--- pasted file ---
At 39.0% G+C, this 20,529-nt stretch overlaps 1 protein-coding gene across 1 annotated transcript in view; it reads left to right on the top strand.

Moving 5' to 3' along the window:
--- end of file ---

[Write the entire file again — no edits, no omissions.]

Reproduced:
At 39.0% G+C, this 20,529-nt stretch overlaps 1 protein-coding gene across 1 annotated transcript in view; it reads left to right on the top strand.

Moving 5' to 3' along the window: